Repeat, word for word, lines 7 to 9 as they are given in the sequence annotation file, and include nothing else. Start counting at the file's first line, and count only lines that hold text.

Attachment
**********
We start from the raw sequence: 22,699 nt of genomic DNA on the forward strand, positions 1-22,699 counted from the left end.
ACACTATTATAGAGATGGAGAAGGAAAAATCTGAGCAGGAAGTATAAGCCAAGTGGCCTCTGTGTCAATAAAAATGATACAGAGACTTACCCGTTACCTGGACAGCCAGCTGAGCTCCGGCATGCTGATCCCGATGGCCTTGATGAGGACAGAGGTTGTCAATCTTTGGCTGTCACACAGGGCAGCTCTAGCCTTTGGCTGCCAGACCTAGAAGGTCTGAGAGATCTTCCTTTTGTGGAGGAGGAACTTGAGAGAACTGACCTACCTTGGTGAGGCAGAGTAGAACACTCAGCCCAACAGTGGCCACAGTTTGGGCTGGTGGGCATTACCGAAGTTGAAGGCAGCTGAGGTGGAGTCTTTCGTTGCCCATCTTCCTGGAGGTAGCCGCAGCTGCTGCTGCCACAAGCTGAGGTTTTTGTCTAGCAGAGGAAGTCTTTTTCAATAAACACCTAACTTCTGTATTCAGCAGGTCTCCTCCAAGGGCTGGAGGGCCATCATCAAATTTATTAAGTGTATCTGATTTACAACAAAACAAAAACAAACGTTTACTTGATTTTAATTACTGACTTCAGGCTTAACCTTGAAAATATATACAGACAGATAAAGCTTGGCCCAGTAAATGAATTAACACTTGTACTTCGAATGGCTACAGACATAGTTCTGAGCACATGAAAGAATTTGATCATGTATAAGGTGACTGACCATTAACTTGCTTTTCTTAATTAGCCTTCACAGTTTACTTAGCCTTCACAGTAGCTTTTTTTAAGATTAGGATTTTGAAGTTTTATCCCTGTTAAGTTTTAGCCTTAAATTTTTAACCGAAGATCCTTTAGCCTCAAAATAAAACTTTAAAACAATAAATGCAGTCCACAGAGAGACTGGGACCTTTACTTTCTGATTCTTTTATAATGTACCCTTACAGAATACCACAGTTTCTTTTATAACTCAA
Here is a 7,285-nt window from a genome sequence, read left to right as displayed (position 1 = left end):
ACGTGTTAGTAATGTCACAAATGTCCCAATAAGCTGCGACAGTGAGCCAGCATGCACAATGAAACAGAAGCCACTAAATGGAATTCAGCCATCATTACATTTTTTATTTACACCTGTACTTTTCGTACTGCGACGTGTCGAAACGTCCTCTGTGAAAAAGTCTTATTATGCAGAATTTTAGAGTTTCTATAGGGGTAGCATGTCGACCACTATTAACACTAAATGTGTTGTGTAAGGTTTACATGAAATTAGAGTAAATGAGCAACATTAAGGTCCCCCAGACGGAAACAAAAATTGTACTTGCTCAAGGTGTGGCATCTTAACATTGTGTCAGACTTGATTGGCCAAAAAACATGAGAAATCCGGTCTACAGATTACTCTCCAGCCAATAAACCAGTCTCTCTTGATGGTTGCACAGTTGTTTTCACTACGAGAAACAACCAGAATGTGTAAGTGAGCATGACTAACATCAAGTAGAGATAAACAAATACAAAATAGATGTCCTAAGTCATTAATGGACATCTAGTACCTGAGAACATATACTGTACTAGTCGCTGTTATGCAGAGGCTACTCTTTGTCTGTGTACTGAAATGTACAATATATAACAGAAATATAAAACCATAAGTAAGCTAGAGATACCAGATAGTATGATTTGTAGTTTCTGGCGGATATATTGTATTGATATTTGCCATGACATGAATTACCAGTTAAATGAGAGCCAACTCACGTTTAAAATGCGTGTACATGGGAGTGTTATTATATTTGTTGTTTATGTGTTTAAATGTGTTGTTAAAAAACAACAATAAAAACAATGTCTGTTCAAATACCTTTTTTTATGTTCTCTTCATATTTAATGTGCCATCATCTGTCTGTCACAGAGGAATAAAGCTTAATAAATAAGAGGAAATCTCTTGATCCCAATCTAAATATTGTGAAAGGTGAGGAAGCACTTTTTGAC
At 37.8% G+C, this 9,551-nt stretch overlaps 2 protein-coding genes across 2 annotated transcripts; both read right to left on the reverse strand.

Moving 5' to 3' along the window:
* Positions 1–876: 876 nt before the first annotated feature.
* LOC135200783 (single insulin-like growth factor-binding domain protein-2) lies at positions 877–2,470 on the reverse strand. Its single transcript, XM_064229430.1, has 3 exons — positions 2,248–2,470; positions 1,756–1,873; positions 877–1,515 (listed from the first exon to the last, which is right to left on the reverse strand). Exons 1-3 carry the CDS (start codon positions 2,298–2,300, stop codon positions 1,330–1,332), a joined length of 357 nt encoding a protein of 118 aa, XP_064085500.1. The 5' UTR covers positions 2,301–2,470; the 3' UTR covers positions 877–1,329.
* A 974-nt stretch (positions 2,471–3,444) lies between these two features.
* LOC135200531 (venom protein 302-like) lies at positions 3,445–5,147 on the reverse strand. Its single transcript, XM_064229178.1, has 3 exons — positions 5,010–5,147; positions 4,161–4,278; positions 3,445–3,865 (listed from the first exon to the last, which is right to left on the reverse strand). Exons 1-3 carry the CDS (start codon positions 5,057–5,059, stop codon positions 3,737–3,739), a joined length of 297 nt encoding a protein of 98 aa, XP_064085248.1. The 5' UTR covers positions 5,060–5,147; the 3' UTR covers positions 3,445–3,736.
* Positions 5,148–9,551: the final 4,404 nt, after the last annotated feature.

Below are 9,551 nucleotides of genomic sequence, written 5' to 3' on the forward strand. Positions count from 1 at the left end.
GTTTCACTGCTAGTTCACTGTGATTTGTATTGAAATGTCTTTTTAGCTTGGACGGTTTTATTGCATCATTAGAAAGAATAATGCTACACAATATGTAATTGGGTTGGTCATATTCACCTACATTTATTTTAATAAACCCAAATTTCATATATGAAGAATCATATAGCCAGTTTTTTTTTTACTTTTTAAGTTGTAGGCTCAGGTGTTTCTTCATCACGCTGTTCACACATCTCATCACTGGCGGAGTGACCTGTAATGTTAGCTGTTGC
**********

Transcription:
* Positions 1–876: 876 nt before the first annotated feature.
* LOC135200783 (single insulin-like growth factor-binding domain protein-2) lies at positions 877–2,470 on the reverse strand. Its single transcript, XM_064229430.1, has 3 exons — positions 2,248–2,470; positions 1,756–1,873; positions 877–1,515 (listed from the first exon to the last, which is right to left on the reverse strand). Exons 1-3 carry the CDS (start codon positions 2,298–2,300, stop codon positions 1,330–1,332), a joined length of 357 nt encoding a protein of 118 aa, XP_064085500.1. The 5' UTR covers positions 2,301–2,470; the 3' UTR covers positions 877–1,329.
* A 974-nt stretch (positions 2,471–3,444) lies between these two features.